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Abstract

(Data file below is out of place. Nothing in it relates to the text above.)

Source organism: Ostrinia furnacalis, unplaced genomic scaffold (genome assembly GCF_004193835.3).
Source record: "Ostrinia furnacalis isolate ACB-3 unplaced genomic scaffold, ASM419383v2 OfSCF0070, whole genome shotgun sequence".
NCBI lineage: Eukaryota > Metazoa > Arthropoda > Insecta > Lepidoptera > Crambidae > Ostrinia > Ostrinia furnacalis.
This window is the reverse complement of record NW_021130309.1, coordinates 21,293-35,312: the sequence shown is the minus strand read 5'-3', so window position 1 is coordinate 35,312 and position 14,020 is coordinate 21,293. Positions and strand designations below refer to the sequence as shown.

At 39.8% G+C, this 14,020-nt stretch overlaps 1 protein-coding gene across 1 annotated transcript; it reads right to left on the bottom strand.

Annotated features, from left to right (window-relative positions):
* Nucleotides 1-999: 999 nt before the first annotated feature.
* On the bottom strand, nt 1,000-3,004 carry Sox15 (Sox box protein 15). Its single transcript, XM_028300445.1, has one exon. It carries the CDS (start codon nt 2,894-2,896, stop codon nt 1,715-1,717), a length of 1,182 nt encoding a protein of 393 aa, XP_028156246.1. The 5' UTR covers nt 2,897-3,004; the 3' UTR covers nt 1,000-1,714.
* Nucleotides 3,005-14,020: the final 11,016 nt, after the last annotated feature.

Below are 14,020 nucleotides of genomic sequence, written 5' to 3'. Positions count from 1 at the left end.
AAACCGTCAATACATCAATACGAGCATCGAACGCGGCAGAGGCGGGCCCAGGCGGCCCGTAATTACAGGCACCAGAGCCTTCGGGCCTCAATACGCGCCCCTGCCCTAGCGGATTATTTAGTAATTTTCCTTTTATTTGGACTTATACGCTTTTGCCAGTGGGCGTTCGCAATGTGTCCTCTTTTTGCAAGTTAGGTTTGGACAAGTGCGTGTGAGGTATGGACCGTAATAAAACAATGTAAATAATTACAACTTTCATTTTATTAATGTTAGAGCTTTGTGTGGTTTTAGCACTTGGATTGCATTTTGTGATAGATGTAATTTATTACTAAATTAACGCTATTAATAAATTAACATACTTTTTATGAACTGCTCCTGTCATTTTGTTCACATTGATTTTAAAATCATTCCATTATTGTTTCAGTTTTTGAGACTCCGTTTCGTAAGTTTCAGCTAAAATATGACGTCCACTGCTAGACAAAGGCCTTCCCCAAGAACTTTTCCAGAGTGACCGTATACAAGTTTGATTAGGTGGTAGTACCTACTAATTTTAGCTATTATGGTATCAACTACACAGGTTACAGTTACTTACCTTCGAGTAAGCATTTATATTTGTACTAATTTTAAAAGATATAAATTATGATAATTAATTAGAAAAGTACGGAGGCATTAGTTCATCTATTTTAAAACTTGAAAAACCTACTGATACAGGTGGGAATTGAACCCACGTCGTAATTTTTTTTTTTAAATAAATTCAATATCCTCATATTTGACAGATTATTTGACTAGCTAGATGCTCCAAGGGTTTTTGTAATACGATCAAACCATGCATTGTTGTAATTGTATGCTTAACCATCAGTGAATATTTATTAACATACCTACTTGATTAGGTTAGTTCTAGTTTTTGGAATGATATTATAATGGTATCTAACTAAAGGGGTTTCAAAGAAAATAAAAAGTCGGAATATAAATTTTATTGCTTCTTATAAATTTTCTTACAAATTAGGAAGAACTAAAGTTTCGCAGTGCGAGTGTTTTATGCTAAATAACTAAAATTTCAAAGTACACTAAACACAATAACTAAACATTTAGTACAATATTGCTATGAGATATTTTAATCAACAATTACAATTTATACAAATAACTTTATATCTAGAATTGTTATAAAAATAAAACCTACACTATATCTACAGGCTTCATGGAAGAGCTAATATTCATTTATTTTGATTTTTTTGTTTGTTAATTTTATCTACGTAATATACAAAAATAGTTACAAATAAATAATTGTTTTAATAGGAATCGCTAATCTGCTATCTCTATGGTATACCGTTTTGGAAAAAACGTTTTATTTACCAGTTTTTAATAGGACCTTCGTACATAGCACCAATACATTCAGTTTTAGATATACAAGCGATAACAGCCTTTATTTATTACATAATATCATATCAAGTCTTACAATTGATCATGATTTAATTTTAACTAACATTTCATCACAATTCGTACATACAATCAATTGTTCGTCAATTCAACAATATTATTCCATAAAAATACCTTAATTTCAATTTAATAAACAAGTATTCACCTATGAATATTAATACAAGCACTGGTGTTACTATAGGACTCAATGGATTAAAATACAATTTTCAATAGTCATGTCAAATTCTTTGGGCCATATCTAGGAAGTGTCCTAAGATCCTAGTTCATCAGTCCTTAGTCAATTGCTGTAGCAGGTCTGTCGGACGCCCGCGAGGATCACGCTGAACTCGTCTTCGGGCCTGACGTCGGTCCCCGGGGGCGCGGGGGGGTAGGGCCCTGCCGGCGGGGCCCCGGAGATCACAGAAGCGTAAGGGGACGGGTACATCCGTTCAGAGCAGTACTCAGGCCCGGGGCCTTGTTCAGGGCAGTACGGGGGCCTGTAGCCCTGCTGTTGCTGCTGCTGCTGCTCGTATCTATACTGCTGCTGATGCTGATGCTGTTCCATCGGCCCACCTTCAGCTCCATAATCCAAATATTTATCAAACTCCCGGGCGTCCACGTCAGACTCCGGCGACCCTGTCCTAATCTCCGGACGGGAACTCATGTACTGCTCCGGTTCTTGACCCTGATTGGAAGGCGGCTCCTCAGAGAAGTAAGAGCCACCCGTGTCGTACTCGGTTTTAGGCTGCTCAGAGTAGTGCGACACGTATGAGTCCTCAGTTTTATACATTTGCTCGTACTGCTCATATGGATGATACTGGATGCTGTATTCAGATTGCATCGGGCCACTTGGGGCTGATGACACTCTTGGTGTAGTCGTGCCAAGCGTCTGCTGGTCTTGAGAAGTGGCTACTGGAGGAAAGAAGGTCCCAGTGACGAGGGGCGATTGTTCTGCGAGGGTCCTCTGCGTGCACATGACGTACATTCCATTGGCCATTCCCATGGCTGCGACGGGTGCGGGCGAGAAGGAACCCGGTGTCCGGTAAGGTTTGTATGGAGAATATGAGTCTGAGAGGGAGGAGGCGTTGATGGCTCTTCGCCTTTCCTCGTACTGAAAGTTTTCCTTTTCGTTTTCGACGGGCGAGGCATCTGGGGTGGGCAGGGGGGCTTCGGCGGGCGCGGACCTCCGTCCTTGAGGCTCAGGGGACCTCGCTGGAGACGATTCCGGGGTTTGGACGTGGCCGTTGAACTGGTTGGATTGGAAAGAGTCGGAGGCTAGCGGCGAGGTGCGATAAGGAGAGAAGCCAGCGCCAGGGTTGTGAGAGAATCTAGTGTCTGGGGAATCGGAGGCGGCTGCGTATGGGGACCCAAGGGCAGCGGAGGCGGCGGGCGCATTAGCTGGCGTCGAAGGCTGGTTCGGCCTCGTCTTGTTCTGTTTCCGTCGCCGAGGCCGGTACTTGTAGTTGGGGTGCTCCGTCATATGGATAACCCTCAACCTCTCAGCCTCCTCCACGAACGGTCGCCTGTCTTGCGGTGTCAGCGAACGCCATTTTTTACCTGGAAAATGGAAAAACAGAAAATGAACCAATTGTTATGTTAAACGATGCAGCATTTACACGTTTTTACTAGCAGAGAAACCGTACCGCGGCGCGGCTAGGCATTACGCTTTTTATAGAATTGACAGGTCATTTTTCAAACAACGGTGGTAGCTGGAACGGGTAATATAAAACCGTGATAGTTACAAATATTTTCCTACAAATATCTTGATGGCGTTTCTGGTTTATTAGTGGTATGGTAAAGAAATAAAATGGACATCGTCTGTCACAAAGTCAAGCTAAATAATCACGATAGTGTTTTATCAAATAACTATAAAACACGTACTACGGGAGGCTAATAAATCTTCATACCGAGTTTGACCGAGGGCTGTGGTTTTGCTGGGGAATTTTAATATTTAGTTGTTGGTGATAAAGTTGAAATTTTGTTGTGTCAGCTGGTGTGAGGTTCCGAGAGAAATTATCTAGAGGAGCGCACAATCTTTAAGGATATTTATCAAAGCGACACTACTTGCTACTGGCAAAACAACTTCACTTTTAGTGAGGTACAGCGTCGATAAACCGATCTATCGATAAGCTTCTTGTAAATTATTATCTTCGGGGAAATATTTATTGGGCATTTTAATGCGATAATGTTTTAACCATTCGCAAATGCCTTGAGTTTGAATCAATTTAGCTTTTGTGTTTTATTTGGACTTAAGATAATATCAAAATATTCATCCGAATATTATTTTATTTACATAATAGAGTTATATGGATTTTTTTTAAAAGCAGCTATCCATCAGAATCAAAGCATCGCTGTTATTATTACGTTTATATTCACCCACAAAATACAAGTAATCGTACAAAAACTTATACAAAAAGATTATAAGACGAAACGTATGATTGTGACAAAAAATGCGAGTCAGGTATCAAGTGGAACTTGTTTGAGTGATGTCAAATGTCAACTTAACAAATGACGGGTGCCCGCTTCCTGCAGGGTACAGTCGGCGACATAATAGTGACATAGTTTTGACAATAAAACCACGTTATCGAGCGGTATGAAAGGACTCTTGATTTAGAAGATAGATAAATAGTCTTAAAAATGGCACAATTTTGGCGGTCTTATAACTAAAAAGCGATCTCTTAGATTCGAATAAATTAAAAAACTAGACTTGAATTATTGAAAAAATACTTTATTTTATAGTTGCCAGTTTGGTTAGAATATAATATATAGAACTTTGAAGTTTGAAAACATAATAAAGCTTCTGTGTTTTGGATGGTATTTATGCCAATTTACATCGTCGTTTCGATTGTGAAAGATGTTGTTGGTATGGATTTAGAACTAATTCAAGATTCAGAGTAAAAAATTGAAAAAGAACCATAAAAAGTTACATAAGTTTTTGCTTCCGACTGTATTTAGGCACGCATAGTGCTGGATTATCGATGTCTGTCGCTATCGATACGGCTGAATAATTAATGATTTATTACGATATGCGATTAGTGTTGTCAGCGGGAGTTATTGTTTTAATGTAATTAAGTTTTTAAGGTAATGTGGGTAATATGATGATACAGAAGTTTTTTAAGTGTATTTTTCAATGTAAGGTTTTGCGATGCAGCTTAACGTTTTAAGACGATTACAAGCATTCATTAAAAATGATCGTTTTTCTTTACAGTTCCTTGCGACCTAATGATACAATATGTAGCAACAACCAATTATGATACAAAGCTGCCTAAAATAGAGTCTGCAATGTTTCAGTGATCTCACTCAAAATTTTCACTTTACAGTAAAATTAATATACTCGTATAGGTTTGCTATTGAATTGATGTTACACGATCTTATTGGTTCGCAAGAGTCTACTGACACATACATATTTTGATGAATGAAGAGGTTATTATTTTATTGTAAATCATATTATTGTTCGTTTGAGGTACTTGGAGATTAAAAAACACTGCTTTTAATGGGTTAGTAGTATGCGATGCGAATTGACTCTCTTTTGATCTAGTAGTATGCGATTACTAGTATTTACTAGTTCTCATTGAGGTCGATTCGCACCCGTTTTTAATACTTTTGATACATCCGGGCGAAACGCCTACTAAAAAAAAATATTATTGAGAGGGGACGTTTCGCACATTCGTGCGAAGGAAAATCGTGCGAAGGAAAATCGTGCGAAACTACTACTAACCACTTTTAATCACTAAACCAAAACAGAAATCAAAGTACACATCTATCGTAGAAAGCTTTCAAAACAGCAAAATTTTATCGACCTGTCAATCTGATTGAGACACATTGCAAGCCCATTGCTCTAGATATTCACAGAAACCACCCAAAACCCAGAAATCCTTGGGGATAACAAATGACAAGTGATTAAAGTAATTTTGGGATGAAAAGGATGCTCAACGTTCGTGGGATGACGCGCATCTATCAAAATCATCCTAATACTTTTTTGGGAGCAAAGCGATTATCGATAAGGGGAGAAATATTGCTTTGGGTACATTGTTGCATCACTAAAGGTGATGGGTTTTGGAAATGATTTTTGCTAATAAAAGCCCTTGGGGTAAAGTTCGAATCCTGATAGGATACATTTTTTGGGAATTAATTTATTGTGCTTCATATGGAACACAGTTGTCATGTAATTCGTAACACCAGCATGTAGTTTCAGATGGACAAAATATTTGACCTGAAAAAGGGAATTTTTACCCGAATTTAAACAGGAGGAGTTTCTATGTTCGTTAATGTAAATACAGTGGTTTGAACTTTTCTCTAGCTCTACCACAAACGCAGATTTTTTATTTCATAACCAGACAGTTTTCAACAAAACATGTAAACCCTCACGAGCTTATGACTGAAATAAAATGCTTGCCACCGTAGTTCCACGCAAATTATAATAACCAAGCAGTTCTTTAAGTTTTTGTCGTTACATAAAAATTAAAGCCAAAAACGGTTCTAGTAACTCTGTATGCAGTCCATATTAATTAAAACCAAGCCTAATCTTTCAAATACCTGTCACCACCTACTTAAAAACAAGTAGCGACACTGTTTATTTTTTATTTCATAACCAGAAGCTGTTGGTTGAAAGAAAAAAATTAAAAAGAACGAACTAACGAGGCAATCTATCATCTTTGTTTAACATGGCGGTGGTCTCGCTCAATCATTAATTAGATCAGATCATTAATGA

A cohort of 464 breast-cancer patients were followed up for over 10 years and the clinical, histological and morphometric factors were related to survival within different time periods during follow-up. Tumor diameter, axillary lymph-node status (pN), tubule formation and the fraction of intraductal growth as determined from the primary tumor biopsy specimen had prognostic value up to 5 years. Histological grade, morphometric nuclear factors and the M/V index had only short-term prognostic value immediately after the primary therapy. In axillary lymph-node-negative (ANN) tumors tubule formation, intraductal growth, tumor necrosis and tumor diameter had prognostic value during the first 3 postoperative years. In axillary lymph-node-positive (ANP) tumors, tumor diameter, intraductal growth and tubule formation had long-term prognostic value whereas the M/V index had prognostic value only for 1 postoperative year. Tumor diameter, axillary lymph-node status, tubule formation and the proportion of intraductal growth also had independent long-term prognostic value in a multivariate analysis and accordingly these factors can categorize breast-cancer patients into prognostic groups after several years of follow-up. In contrast, mitotic frequency loses its prognostic power within 2 postoperative years, while morphometric nuclear factors and histological grade have no practical prognostic value after 1 year of follow-up. © 1992 Wifey-Liss, Inc.